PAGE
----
Wednesday, January 22, 2014

For a variety of reasons, American movie goers in the 1960s got to be very familiar with characters like Hercules and Maciste. The number of films produced by American studios dropped greatly after the (for the movie business) boom years of World War II. But the number of theaters in the U.S. didn’t drop in similar numbers, which left many theaters, especially smaller and second-run theaters, scrambling for product to show.

At the same time, several European countries, trying to rebuild their film and other economies, put limits on the amounts of money American studios could take out of their countries. This led to an increase in American dollars being invested in producing and/or distributing films from those countries – it was one method, in a roundabout way, to try and get your money back to the U.S.

Also, some of those same countries were offering big tax breaks to encourage domestic film production, so in many European countries it became very inexpensive to produce films – films that would still have high production values. One of those countries was Italy, which, at the time, was also one of the four or five biggest film markets in the world.

With all these factors twining together, by the early 60s the floodgates had opened, and it was “Hello, Hercules!” at a great many American theaters. (There was also a corresponding flood of similar movies going straight to TV in the U.S. in the same period, which tells you how many of these type of movies were being produced.)

And so we come to Hercules Against the Moon Men. I tried to watch this as though I was a kid in the 60s seeing it in a theater, all hopped up on soda and candy. (Full disclosure: No candy or soda was actually consumed while I watched this.) From that perspective, I think that this film, more so than a lot of similar films from the same period, delivered the goods.

Does Hercules engage in feats of great strength? Yes he does. He hefts and tosses dead trees, smashes through walls, and bends iron bars. Does Hercules face certain death? Yes he does. There are numerous hand-to-Herc combats, and one awesome spiked death trap. Are there monsters? Yes there are. There are giant (and slow and stilted) rock monsters, and a sabre-toothed ape creature.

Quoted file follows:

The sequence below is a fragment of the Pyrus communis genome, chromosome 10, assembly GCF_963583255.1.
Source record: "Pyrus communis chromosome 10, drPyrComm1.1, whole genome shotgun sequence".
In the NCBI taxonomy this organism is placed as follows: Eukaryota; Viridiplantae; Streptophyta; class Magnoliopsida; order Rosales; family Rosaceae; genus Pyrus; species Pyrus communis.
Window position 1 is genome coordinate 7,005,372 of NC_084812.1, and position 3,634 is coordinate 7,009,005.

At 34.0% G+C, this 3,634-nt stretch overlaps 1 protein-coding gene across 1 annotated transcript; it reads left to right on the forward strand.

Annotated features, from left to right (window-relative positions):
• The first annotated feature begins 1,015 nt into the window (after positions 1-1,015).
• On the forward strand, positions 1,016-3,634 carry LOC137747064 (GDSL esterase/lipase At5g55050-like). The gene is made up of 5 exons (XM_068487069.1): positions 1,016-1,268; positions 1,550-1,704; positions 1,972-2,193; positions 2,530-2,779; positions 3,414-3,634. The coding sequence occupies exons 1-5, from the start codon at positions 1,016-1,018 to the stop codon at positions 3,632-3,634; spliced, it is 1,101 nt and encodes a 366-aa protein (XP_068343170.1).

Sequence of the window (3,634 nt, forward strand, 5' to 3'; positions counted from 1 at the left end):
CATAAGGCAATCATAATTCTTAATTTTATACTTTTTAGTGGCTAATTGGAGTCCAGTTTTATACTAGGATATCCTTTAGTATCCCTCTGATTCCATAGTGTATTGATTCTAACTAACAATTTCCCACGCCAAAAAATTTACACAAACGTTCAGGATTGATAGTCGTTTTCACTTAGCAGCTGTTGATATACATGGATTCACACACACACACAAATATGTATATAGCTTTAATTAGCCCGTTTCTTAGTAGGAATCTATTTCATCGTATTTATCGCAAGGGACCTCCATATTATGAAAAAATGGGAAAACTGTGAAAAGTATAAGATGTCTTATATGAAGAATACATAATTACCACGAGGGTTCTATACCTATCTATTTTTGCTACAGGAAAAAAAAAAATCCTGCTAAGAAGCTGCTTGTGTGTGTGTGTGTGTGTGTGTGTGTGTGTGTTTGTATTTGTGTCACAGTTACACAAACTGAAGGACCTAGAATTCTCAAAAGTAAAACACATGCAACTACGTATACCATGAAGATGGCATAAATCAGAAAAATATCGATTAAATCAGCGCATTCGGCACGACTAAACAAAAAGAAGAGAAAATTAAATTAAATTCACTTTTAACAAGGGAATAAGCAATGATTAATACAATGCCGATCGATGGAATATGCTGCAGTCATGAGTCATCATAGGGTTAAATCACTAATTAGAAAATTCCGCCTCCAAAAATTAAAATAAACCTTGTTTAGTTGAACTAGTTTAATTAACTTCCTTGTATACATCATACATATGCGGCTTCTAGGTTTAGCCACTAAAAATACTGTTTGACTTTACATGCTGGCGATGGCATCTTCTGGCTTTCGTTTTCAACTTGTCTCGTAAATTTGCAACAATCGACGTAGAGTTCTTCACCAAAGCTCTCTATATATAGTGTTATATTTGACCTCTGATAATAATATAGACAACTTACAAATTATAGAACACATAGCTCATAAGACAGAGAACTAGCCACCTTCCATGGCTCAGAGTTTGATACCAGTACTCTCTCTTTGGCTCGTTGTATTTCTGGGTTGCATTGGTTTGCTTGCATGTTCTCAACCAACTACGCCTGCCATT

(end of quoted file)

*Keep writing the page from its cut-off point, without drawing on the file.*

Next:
Cutting to the chase, are there Moon Men? Well, yes, technically. The real villain of the film is the evil Queen Samara (Jany Clair), who is exploiting her own people and working in cahoots with the Moon Men, who have a base inside the Mountain of Death. Still, there are Moon Men, so…

Poor Hercules (played by Sergio Ciani, but billed As “Alan Steel” in the U.S.) is kept busy pretty much from the moment he arrives in the city of Samar. After a certain point, it became humorous how much the terrorized locals were depending on Hercules. There’s scene after scene of them going to him for help, and, being the good guy he is, Hercules is always ready to lend a hand. At one point he even seems to be helping the evil Queen Samara, but of course, he’s just pretending to get information he needs to help the people of Samar.

On the other hand, there’s not much that can help the functional-but-that’s-all dubbed dialogue. It consists mostly of lines like, “Come on! Let’s storm the palace!” or “Hurry! To the Mountain of Death!” Not inspiring, but it keeps things moving for the most part.

Though this may not be the most intellectual of entertainments, it does seem to contain something for almost everyone. As explained above, there are monsters and battles for the kids. If Dad had happened to come along for the show, he’d probably enjoy the shapely female residents of Samar. If Mom came along, well, there were at least three or four tight close-ups of Ciani/Steel’s shapely and always well-oiled pecs, not to mention his biceps, etc.

It may not be a “real” piece of mythology, but as a piece of flashy, fun cinematic history, I personally think this Hercules is pretty good. And I’m sure it’d be even better with some candy and soda.

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